An Overview of the Technology of Electric Cars

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Electric cars are inevitably in our future but is the technology advanced enough to achieve the same standards that have been set by gasoline cars? For years new electric vehicles have come out of the obscure shadows of which they are built, only to never gain traction in the market. The auto world is split on the topic of if current electric cars are good enough to cause a shift for everyone to drive electric and leave our gasoline days behind us. There is a new contender in the auto industry though and that comes from Tesla automotive. Electric cars seem to be poised to be here to stay but are they ready to take on gasoline cars that have been dominating the automotive market for more than a century?

For years environmentalists have been telling everyone that we need to change the course of how we travel by getting rid of our gas guzzling cars. The history of the electric car is a rough one however, Most Americans would tell you that electric cars are a recent invention but that is simply not the case. Electric vehicles have been around for almost as long as gasoline cars. The problem with electric cars is that they have never been as good nor advanced as cars that run on gasoline. The problem is range, you can go much farther with gas than you can with electricity. Electric cars were never made practical until one was released by GM in 1996. The EV1 was produced in an effort to meet the demands set by the California Air Resources Board which ruled that in 2003 10% of cars on the road should produce zero emissions. The EV1 failed miserably as most of the drivers could only squeeze at the most 80 miles onto a single charge (Carothers). The failure of this car caused GM to shut down sales in 2003.

Another monumental failure that led to the rejection of the electric car as nothing more than a publicity stunt is the Fisker Karma. The Fisker came out in 2010 and disgraced the electric car and re-assured to the public that they may not be ready. The Karma fulfilled every terrible stereotype that has haunted electric cars. The car was expensive, its range was limited, and it occasionally burst into flames. After a few years of poor sales numbers and bad reviews Fisker went out of business despite receiving multiple handouts from the government. Once again electric cars proved themselves not to be worthy of the standards that Americans are used to with gasoline powered vehicles.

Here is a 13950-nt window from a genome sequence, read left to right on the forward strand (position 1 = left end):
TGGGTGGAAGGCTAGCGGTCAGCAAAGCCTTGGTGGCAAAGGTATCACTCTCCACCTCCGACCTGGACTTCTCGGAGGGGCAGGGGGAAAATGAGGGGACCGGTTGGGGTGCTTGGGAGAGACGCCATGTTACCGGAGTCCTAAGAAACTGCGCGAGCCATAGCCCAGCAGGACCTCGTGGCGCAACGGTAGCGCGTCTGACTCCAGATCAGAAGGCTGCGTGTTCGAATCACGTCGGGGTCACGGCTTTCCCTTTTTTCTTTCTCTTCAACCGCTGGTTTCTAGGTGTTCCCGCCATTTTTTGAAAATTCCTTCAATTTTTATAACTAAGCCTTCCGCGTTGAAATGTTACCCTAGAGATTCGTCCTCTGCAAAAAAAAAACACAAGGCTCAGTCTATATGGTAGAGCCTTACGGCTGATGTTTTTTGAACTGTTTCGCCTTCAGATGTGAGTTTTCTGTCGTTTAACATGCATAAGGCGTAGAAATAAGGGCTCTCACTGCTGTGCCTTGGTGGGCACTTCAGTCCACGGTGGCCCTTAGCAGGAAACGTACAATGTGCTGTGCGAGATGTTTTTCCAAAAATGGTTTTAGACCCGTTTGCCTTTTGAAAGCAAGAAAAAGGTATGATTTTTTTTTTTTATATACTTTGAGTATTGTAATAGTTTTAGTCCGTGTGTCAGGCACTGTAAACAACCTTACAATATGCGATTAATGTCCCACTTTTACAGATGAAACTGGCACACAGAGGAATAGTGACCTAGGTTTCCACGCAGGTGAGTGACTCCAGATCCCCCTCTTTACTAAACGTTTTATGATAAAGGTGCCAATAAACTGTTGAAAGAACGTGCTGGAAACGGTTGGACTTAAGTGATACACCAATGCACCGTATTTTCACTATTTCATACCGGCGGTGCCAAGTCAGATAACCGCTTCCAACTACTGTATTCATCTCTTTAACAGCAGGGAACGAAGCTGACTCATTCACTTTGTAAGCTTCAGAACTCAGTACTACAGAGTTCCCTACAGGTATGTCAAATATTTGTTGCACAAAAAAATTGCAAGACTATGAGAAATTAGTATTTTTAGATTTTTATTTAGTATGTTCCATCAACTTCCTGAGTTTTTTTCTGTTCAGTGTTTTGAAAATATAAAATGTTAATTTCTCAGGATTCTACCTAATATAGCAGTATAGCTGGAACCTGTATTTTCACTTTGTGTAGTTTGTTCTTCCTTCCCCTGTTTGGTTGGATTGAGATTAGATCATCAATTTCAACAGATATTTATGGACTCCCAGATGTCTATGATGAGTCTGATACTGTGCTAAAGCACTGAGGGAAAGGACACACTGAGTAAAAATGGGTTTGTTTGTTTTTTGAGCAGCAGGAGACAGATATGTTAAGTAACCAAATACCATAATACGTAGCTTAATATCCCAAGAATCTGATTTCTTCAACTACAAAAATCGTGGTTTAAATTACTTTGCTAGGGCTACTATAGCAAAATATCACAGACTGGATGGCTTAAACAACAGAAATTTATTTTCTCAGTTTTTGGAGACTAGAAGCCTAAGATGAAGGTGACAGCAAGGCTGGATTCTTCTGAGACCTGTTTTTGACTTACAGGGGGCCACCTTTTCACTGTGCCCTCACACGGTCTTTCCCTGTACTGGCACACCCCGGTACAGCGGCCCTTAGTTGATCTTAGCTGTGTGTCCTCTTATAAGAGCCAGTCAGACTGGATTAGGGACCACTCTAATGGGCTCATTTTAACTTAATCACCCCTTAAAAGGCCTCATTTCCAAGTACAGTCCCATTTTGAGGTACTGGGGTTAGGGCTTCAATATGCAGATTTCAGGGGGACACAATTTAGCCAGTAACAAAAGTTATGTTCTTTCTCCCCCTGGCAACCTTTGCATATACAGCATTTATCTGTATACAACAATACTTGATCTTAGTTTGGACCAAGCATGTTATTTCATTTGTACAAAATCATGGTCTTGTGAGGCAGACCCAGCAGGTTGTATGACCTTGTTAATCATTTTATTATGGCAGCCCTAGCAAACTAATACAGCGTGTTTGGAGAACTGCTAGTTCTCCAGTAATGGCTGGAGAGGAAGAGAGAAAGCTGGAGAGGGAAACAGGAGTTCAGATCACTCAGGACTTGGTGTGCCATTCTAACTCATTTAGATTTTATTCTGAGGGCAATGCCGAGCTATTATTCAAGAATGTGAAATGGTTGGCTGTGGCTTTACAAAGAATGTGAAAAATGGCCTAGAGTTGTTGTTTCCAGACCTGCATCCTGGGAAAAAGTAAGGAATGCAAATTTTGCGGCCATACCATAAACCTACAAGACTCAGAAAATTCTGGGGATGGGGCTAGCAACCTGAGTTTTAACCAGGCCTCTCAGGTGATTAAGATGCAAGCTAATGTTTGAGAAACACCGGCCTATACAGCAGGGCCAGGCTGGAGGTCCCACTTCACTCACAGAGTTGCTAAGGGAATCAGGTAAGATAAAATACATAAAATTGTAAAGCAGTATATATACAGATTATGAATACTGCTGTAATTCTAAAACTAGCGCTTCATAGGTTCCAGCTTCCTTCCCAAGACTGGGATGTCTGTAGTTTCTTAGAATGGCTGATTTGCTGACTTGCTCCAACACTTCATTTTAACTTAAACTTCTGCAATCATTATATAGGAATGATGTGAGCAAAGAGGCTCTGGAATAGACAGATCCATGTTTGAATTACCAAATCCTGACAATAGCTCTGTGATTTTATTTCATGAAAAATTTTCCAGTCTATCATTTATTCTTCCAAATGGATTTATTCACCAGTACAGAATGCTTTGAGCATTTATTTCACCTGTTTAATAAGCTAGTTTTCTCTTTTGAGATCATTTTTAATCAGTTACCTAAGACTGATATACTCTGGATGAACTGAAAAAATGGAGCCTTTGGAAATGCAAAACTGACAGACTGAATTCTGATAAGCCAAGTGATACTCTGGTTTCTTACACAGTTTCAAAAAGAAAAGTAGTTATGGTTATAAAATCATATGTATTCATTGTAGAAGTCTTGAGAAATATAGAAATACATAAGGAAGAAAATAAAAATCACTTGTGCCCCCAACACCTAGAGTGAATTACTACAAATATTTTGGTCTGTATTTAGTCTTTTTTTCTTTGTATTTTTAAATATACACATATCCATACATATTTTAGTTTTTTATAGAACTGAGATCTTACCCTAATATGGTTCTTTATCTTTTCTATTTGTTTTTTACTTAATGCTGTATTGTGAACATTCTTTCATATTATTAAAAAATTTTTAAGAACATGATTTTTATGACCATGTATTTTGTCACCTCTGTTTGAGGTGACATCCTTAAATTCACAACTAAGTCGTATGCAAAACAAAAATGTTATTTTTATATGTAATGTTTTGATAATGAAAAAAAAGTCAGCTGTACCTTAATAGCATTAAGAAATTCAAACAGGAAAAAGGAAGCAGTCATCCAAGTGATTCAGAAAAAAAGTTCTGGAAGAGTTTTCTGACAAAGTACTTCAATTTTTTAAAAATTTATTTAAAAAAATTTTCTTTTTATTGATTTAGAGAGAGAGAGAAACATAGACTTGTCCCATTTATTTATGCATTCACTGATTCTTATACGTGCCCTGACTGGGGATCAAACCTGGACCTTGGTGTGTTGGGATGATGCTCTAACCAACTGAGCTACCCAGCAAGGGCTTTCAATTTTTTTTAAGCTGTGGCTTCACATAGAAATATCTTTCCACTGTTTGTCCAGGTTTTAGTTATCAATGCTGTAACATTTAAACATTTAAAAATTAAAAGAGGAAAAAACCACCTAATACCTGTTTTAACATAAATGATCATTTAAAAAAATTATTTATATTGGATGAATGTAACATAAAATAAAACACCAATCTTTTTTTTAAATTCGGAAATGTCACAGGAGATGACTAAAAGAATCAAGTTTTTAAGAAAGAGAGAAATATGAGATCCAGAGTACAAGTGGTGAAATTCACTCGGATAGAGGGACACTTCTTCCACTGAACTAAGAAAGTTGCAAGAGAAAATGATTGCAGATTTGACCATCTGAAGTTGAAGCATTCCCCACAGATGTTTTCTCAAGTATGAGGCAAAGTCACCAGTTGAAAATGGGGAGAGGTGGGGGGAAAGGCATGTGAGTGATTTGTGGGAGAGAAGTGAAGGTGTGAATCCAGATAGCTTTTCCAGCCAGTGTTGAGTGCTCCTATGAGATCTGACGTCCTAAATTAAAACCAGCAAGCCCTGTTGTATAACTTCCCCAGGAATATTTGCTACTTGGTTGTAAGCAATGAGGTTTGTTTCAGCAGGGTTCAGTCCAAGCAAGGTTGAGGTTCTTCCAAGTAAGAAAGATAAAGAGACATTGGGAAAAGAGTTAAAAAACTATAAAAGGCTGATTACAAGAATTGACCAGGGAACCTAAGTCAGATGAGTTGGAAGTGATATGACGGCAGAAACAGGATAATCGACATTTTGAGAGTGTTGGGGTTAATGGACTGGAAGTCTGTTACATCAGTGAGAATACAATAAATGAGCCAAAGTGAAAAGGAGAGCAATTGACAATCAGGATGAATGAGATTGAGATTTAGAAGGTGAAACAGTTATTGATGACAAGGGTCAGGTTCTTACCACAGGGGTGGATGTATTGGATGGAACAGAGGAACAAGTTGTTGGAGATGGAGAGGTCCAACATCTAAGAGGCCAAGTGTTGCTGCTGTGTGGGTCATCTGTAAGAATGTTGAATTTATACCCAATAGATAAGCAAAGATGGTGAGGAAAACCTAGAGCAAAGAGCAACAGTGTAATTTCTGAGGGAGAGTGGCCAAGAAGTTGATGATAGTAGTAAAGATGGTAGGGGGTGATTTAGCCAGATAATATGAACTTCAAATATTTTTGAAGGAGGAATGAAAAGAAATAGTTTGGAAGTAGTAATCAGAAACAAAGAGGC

A question that has also haunted the electric vehicle is if they are safe enough to drive around. Multiple car companies, one example being Fisker, have gone out of business not only because of troubles with the battery but also problems with safety. Electric cars have always had a problem of bursting into flames. A problem that eventually led to the demise of Fisker. Electric cars present a design problem because they have to be built so differently from internal combustion engine powered cars. After all a gas powered car requires a fairly large engine, transmission, and other parts to make it run. While an electric powered vehicle only requires a few small electric motors. Also because of the nature of electric motors 100% of the power is available when the pedal is pressed while on the other hand a combustion engine has to work up to that kind of power.

A car that has that much power can be very dangerous if in the hands of an un-skilled driver. That is why modern electric cars are modified to restrict a lot of that power. The batteries in the cars also pose a risk as well. Since the release of the Tesla Model S two fires have happened related to the battery being punctured. The cars are designed in a way though to direct the fire away from the driver and in both these cases the car was replaced. As said by David Friedman from the U.S. National Highway Traffic Safety Administration, “We believe they don’t pose any greater risks than gasoline-fueled vehicles” (Kohn). The electric car as long as it is designed properly will be as safe as gas cars and that is a reason why they should be ready to take on gasoline cars in the industry.

In the past electric cars have fallen short of what we are used to with gasoline powered cars.

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An Overview of the Technology of Electric Cars. (2023, May 19). Retrieved from https://samploon.com/an-overview-of-the-technology-of-electric-cars/

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